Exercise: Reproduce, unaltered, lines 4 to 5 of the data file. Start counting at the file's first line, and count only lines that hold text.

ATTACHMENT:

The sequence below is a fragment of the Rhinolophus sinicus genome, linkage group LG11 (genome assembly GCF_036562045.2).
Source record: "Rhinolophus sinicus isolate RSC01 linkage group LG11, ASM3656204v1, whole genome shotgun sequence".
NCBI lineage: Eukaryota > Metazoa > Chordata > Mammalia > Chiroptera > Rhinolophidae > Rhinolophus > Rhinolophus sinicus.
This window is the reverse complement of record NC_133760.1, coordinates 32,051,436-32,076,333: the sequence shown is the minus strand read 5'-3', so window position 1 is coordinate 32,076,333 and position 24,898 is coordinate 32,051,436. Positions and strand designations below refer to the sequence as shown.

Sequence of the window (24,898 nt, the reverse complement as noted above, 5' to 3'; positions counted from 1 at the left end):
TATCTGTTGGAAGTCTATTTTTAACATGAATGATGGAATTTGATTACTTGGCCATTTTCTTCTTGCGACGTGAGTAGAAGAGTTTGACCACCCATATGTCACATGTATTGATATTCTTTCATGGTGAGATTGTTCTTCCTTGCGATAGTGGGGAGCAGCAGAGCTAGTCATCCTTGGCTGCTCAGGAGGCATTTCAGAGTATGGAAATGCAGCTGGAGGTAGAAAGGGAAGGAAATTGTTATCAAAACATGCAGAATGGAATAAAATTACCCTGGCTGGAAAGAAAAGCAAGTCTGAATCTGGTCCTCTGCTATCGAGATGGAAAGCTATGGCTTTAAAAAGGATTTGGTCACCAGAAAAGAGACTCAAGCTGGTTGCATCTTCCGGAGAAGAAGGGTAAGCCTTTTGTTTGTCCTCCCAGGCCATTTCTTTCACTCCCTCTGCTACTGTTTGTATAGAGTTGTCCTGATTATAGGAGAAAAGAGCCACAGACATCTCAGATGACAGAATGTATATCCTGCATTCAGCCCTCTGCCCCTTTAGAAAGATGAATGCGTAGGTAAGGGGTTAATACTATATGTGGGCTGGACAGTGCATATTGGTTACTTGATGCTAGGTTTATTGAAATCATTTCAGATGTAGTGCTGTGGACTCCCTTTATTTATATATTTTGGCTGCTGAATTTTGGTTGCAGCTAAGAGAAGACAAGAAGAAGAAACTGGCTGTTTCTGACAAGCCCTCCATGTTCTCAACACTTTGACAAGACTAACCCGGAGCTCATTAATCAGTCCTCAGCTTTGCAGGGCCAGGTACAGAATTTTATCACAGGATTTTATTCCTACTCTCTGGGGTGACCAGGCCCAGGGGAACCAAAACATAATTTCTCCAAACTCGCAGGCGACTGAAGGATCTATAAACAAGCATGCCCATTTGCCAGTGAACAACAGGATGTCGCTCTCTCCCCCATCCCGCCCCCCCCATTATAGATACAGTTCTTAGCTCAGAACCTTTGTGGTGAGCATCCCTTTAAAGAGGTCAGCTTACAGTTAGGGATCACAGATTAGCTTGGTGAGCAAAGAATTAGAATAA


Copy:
This window is the reverse complement of record NC_133760.1, coordinates 32,051,436-32,076,333: the sequence shown is the minus strand read 5'-3', so window position 1 is coordinate 32,076,333 and position 24,898 is coordinate 32,051,436. Positions and strand designations below refer to the sequence as shown.

Sequence of the window (24,898 nt, the reverse complement as noted above, 5' to 3'; positions counted from 1 at the left end):